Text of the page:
Clinical Pharmacokinetics

, Volume 34, Issue 5, pp 375–404

Drug Interactions at the Renal Level

Implications for Drug Development
Review Article Concepts

DOI: 10.2165/00003088-199834050-00004

Cite this article as:
Bonate, P.L., Reith, K. & Weir, S. Clin Pharmacokinet (1998) 34: 375. doi:10.2165/00003088-199834050-00004


The kidney plays a major role in the elimination of drugs. The purpose of this paper is to: (i) review the mechanisms of renal elimination; (ii) identify potential mechanisms for renal drug interactions; (iii) review in vitro and in vitro animal models for studying renal elimination mechanisms and identifying potential drug-drug interactions; (iv) review experimental designs used in identifying drug-drug interactions in humans with an emphasis on gaining information regarding the mechanism of the interaction; and (v) make recommendations regarding the potential for renal drug interactions in drug development.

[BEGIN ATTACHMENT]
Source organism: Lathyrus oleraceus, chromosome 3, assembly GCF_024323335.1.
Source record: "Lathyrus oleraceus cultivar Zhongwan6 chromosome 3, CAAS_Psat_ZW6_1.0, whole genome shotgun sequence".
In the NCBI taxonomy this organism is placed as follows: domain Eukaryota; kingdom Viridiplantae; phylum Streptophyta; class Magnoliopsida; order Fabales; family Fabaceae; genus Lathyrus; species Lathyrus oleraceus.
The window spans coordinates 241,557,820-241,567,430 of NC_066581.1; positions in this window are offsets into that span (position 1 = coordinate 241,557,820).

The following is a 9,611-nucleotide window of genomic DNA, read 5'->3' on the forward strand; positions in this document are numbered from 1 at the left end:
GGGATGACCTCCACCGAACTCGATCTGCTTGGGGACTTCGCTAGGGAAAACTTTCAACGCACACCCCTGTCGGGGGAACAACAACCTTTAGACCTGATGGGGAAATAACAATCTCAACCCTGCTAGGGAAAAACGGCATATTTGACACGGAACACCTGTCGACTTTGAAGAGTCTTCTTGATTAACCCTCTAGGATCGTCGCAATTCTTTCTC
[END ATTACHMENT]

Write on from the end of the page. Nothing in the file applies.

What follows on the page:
It is concluded that clinically significant drug interactions resulting in toxicity because of some mechanism at the renal level appear to be relatively rare and that in vitro screening should not be done on all drugs during drug development. Five potential mechanisms exist for drug interactions at the renal level: (i) a displacement of bound drug resulting in an increase in drug excretion via an increase in glomerular filtration; (ii) competition at a tubular secretion site resulting in a decrease in drug excretion; (iii) competition at the tubular reabsorption site resulting in an increase in drug excretion; (iv) a change in urinary pH and/or flow that may increase or decrease drug excretion depending on the pKa of the drug; and (v) inhibition of renal drug metabolism.

The most well known renal drug interaction is competitive inhibition of tubular secretion, ultimately leading to an increase in plasma drug concentration. Only when renal clearance is a major contributor to the total clearance (>30%) and plasma concentrations are greater than the Michaelis-Menten transport constant does the potential exist for clinically significant renal drug-drug interactions because only then does nonlinear pharmacokinetics become evident. The potential for drug interactions is small when renal clearance is less than 20 to 30% of the total clearance and/or when plasma concentrations are less than the Michaelis-Menten transport constant, unless the drug has a narrow therapeutic window.

Copyright information

© Adis International Limited 1998

Authors and Affiliations

  1. 1.Hoechst Marion RousselUS PharmacokineticsKansas CityUSA

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